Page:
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The prediction of adverse cardiac remodelling following myocardial infarction: defining the need for a dynamic multimarker approach
  1. S Ørn1,
  2. Pål Aukrust2,3,4
  1. 1Department of Cardiology, Division of Cardiology, Stavanger University Hospital, Stavanger, Norway
  2. 2Research Institute of Internal Medicine, Oslo University Hospital, Rikshospitalet, Oslo, Norway
  3. 3Section of Clinical Immunology and Infectious Diseases, Oslo University Hospital Rikshospitalet, Oslo, Norway
  4. 4Institute of Clinical Medicine, University of Oslo, Oslo
  1. Correspondence to Dr S Ørn, Division of Cardiology, Stavanger University Hospital, PO 8400, Pb.8100, Stavanger 4068, Norway; drsteinorn{at}hotmail.com

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Myocardial infarction (MI) initiates a complex process of repair and adaptation that may lead to adverse remodelling. Left ventricular (LV) remodelling involves both cellular and extracellular components of the myocardium and includes changes on a molecular, cellular and interstitial level with subsequent alterations in the size, shape and function of the LV.1 LV remodelling may be a part of the physiological response to cardiac injury, and in this context, it may be considered as a physiological or adaptive process (adaptive remodelling). On the other hand, while a balanced and incidental response may be beneficial, adverse remodelling is associated with extensive and persistent maladaptive changes within the LV with progressive loss of cardiac function and subsequently, clinical deterioration. Early identification of patients at risk of adverse remodelling is essential to guide treatment and follow-up in this important group of patients with a high risk of adverse clinical events.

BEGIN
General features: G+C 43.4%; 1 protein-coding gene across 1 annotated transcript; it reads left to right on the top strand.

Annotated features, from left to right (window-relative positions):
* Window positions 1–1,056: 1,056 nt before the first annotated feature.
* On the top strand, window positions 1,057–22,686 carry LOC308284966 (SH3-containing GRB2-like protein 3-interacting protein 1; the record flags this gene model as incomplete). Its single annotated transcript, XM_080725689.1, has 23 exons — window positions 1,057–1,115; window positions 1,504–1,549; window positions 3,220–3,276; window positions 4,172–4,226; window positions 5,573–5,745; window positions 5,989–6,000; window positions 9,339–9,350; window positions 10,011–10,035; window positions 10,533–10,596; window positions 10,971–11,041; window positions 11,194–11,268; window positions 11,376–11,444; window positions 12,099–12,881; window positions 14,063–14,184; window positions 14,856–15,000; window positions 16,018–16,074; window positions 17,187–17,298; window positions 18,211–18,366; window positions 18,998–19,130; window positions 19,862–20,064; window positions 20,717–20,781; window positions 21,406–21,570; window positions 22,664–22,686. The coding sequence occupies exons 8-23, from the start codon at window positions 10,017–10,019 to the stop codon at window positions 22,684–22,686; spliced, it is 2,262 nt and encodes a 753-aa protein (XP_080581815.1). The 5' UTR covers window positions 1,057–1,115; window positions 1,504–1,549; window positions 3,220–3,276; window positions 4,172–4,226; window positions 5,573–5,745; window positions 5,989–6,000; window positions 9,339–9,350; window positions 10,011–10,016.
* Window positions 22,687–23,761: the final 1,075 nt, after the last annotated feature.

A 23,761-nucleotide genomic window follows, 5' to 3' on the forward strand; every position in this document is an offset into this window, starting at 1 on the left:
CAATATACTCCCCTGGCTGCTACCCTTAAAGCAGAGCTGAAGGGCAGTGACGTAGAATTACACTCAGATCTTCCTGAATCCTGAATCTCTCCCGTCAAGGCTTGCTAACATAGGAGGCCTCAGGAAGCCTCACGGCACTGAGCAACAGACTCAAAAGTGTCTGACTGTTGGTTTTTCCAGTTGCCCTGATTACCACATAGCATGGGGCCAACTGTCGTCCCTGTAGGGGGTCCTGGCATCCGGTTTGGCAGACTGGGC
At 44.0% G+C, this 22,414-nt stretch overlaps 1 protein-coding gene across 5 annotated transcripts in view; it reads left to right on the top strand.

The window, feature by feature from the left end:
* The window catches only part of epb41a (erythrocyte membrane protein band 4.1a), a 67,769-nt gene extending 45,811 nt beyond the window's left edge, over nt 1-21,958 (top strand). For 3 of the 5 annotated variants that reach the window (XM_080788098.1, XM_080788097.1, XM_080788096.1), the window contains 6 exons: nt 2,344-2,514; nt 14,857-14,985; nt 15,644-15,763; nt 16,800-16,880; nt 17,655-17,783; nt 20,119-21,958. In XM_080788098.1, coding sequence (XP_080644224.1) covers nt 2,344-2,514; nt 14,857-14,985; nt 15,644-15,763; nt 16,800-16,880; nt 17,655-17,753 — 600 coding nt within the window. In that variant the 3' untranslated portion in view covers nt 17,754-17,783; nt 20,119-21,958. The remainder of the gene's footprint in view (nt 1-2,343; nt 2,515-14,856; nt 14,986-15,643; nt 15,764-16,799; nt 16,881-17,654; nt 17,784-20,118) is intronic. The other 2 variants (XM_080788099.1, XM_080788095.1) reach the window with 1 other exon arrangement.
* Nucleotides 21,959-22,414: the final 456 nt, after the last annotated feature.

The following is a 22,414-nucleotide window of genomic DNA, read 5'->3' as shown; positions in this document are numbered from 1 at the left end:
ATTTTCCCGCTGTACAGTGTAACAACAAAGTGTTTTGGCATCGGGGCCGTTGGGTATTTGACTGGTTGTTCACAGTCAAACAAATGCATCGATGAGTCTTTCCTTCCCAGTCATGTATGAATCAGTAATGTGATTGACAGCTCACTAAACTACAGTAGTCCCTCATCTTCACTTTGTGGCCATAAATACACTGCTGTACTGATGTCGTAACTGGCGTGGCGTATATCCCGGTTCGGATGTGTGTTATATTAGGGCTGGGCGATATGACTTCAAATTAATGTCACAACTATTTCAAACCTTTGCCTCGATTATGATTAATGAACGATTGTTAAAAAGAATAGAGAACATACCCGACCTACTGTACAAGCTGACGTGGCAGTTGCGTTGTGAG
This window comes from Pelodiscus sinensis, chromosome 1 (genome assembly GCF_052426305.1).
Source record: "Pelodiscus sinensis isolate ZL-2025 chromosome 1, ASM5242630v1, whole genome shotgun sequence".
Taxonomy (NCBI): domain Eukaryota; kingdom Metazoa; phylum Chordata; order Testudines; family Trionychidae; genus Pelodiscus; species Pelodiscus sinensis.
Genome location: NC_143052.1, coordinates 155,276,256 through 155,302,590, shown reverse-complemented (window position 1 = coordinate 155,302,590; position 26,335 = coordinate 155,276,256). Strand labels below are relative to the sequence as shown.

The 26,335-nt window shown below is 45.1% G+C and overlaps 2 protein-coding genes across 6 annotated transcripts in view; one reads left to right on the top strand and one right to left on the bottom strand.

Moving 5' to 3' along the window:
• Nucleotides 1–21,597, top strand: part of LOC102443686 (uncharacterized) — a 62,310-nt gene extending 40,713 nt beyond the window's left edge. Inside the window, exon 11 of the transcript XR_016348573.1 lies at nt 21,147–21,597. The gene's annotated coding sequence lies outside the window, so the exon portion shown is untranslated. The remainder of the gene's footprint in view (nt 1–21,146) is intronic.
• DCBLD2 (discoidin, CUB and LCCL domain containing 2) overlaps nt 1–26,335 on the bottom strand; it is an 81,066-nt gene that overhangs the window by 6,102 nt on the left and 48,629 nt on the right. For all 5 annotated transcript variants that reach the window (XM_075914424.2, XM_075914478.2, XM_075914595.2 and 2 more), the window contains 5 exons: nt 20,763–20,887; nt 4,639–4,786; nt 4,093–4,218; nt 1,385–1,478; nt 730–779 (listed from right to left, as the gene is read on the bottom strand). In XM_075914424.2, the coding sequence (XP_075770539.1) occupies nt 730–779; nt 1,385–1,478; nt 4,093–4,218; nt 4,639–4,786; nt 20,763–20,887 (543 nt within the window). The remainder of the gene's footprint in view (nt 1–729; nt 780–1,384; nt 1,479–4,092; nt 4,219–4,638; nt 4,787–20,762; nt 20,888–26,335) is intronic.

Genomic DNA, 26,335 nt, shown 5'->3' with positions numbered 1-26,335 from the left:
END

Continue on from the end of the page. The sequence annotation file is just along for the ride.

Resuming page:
In the current issue of the Journal, Urbano-Moral et al2 present an interesting study addressing the ability of circulating biomarkers to predict adverse LV remodelling (see page 1153). The study was performed in 112 consecutive patients surviving for 6 months, with acute ST-elevation myocardial infarction, successfully revascularized by percutaneous coronary intervention. LV remodelling …

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